Flexibility will be key in safely welcoming workers back into the office

It has been over two months since the coronavirus pandemic prompted offices across the country to close their doors and adopt makeshift work-from-home policies. Now, state governments are starting to lift lockdowns and companies are faced with the choice to bring employees back to the office or keep them at home. 

While some workers had a difficult time adjusting to life outside the office in the beginning, most have come to appreciate the peace of mind that comes from staying home during a public health crisis. Chief People Officer Victoria Roberts (Photo:

“Early on, CEO Paris Cole joked that it seemed like people were more afraid of working from home than they were the virus,” Chief People Officer Victoria Roberts said. “That quickly changed.”

Roberts pointed to two distinct factors that contributed to that change of heart: Coronavirus cases started popping up closer to home and people adjusted to the new work environment. 

Employers have learned new ways to engage employees in a digital world. Employees have learned how to connect with their supervisors, colleagues and subordinates in a whole new way. 

“We are creating an engaged and productive virtual environment,” Roberts said. “We are making sure all of our partners have a laptop with a camera so they can see each other and stay connected visually. We know that really makes a difference.”

At, employees are called partners. Roberts said many of the company’s partners have excelled in their home environments, with some teams even posting their best sales numbers ever under the new arrangement.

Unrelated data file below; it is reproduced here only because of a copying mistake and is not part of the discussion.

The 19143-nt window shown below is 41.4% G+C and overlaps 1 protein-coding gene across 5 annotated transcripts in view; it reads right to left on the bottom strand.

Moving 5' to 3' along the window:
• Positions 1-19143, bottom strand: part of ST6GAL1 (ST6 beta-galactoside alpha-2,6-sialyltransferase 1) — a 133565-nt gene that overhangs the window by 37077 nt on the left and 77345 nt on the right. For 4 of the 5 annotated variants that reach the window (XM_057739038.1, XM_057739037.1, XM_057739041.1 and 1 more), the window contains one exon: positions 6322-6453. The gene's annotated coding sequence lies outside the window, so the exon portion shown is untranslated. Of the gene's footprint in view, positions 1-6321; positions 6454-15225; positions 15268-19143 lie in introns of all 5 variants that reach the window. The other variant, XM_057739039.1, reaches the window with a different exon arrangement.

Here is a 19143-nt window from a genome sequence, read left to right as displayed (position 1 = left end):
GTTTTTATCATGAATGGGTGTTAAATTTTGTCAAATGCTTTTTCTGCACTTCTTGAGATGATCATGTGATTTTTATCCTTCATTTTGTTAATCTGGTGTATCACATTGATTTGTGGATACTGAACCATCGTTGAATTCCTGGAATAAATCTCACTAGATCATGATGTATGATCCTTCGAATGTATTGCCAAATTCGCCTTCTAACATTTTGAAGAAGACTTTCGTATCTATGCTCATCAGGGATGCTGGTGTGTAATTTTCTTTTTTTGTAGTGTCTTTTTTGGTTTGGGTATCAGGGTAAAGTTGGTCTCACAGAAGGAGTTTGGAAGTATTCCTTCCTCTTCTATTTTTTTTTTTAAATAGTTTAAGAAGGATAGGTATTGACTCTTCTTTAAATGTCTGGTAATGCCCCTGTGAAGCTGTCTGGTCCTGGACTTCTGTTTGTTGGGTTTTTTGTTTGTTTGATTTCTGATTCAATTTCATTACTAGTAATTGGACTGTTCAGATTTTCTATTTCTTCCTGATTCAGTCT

In some states, however, companies are now allowed to bring their employees back into the building. That process may end up being far more complex than anticipated, and it is raising questions about which environment is actually best for employees and employers alike.

When Roberts polled employees about their work environment preferences, the overwhelming majority said they wanted to continue working from home. Most cited safety reasons. Roberts said she expects employees at other companies are feeling the same way. Listening to those concerns is paramount.

While opened its campuses on May 18, Roberts said the company listened to the feedback from their partners and made sure that no one felt pressured to come back into the office if they did not feel safe. The large majority of employees plan to continue working from home, according to Roberts. The small minority that have chosen to return to the office will be required to follow strict safety and sanitation guidelines. 

“We had a smaller number of partners that could not handle working from home. Some of them could not concentrate with children at home, had no appropriate workspace or just needed human connection,” she said. “We are opening our offices for them. If they want an office space, we will follow government guidelines on return to the office.”

Roberts feels this flexibility will be an important hallmark of returning to work for most companies. If employees have the ability to work productively at home, listening to their fears and desires will make for a much smoother transition than simply mandating their return.

“My advice going forward is to really love on your employees, care for them, listen to them and take action on what they need,” Roberts said. “We have proven that human resources is no longer just about hiring and firing. We are about creating a culture of connected and equipped individuals.”

Ashley Coker

Ashley is interested in everything that moves, especially trucks and planes. She covers air cargo, trucking and sponsored content. She studied journalism at Middle Tennessee State University and worked as an editor and reporter at two daily newspapers before joining FreightWaves. Ashley spends her free time at the dog park with her beagle, Ruth, or scouring the internet for last minute flight deals.